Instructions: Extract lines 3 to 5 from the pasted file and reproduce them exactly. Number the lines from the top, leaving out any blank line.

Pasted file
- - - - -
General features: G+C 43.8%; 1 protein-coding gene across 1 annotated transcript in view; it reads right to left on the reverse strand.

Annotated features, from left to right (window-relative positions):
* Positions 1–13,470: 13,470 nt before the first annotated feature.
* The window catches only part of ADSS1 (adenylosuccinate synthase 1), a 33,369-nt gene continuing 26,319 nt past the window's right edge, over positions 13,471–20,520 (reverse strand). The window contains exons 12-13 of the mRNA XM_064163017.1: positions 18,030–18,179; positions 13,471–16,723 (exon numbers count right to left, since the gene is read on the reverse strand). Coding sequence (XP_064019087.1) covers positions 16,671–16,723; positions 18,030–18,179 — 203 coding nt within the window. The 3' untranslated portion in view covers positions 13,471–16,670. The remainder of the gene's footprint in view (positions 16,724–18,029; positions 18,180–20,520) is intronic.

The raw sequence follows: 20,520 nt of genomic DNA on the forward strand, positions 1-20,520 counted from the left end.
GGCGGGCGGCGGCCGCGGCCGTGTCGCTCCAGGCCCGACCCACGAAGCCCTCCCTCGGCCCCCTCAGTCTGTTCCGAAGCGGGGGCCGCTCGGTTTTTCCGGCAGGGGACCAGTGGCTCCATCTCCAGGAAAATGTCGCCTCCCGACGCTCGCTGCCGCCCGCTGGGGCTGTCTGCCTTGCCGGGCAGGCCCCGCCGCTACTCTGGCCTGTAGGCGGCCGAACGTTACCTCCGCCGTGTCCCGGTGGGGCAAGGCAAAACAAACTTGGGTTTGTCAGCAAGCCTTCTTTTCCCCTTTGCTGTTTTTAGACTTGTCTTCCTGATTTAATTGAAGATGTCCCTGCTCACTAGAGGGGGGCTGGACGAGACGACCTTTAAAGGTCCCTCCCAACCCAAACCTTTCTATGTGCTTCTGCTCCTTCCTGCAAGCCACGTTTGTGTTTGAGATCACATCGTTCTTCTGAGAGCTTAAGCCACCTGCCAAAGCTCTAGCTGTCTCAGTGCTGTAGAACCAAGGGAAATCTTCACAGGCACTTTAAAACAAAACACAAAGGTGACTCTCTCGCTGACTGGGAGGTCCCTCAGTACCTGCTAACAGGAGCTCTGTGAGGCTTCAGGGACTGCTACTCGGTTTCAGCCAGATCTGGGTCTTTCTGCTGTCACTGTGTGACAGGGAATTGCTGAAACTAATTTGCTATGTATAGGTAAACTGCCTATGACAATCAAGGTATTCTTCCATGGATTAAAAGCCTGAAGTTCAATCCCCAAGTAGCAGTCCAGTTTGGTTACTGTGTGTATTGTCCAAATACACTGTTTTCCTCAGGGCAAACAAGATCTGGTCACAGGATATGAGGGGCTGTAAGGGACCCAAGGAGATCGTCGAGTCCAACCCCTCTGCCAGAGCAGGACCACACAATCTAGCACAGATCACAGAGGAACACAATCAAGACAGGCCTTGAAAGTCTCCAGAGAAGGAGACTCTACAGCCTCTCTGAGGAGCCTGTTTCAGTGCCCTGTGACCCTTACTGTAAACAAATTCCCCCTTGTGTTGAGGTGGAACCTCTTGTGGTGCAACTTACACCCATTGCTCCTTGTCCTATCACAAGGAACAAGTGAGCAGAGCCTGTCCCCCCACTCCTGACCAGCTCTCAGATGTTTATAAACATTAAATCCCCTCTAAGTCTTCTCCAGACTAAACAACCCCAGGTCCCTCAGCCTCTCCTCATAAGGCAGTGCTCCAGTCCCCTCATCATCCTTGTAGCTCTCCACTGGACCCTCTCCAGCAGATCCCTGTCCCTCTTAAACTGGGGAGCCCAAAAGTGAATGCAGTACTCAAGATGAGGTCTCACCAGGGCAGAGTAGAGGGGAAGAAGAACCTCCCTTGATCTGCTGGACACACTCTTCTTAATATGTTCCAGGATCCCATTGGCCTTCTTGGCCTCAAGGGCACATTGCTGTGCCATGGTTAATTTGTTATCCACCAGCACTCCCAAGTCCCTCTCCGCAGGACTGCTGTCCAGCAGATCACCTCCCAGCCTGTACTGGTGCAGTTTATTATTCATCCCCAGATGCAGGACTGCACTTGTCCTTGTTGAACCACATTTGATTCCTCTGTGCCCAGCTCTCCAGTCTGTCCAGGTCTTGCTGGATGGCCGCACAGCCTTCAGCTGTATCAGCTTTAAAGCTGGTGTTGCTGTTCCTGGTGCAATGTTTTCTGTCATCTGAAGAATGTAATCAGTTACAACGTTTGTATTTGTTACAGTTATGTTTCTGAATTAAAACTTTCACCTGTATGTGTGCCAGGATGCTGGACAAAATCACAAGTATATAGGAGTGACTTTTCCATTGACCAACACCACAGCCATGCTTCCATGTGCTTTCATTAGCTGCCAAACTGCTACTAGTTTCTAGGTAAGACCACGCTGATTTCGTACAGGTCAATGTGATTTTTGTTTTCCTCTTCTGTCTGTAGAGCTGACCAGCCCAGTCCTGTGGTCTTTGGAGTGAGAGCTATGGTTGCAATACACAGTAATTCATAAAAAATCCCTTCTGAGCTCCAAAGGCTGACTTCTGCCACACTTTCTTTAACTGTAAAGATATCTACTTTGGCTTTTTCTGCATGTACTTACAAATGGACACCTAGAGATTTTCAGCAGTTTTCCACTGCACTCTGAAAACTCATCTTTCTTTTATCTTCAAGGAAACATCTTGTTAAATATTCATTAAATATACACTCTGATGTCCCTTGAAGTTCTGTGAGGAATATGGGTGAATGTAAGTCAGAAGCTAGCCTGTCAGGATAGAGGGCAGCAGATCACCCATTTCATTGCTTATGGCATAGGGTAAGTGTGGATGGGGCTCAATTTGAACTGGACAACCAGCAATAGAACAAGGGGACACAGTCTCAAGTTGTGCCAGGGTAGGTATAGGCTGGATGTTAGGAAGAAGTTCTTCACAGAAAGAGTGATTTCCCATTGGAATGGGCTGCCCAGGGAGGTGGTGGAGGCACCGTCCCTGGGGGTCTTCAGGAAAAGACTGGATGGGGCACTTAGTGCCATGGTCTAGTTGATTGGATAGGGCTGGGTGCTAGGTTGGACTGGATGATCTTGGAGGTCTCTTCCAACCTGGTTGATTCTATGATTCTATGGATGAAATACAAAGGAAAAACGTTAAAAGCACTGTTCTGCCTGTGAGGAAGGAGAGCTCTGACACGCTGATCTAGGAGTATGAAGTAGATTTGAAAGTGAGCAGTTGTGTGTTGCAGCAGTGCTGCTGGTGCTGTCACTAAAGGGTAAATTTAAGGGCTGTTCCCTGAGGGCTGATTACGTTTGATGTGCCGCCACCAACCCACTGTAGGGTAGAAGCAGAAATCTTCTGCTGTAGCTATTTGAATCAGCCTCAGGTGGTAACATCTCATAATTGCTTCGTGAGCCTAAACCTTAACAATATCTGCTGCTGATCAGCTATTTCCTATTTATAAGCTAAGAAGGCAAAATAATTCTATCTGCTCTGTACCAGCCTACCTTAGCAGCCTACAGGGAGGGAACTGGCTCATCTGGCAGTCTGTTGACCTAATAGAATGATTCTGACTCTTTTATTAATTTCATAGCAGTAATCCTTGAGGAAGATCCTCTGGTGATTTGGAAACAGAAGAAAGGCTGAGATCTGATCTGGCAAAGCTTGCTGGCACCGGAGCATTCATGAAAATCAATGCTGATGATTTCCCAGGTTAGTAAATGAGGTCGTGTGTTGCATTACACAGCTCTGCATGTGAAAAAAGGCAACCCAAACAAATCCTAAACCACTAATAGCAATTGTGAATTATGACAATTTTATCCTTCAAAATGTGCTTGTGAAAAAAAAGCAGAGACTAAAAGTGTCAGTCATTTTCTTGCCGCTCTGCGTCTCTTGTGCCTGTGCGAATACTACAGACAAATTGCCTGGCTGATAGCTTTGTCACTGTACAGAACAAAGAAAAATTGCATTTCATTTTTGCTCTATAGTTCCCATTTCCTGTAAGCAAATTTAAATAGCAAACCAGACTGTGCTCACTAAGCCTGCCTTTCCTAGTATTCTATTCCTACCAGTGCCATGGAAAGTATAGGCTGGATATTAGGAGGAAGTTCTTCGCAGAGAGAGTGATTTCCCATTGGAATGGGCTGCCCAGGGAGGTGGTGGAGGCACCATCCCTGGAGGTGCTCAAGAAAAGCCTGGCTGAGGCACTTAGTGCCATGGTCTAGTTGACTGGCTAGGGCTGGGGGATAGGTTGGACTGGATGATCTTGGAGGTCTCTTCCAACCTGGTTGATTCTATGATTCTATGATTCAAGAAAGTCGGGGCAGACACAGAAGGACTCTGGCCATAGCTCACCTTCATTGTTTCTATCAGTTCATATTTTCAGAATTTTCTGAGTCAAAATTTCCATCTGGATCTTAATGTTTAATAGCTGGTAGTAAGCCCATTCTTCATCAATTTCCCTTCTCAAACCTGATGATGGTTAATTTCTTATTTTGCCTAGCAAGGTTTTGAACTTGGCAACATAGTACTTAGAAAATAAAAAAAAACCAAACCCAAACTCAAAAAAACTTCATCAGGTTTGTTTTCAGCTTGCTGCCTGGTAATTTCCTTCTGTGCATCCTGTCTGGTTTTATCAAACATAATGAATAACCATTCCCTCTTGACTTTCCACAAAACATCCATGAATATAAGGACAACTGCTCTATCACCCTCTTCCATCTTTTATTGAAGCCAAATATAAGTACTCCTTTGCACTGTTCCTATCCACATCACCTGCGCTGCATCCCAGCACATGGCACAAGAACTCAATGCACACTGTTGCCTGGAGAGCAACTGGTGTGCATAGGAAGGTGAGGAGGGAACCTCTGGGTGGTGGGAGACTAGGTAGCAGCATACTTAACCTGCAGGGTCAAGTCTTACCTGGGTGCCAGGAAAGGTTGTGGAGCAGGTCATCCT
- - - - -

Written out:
* Positions 1–13,470: 13,470 nt before the first annotated feature.
* The window catches only part of ADSS1 (adenylosuccinate synthase 1), a 33,369-nt gene continuing 26,319 nt past the window's right edge, over positions 13,471–20,520 (reverse strand). The window contains exons 12-13 of the mRNA XM_064163017.1: positions 18,030–18,179; positions 13,471–16,723 (exon numbers count right to left, since the gene is read on the reverse strand). Coding sequence (XP_064019087.1) covers positions 16,671–16,723; positions 18,030–18,179 — 203 coding nt within the window. The 3' untranslated portion in view covers positions 13,471–16,670. The remainder of the gene's footprint in view (positions 16,724–18,029; positions 18,180–20,520) is intronic.

The raw sequence follows: 20,520 nt of genomic DNA on the forward strand, positions 1-20,520 counted from the left end.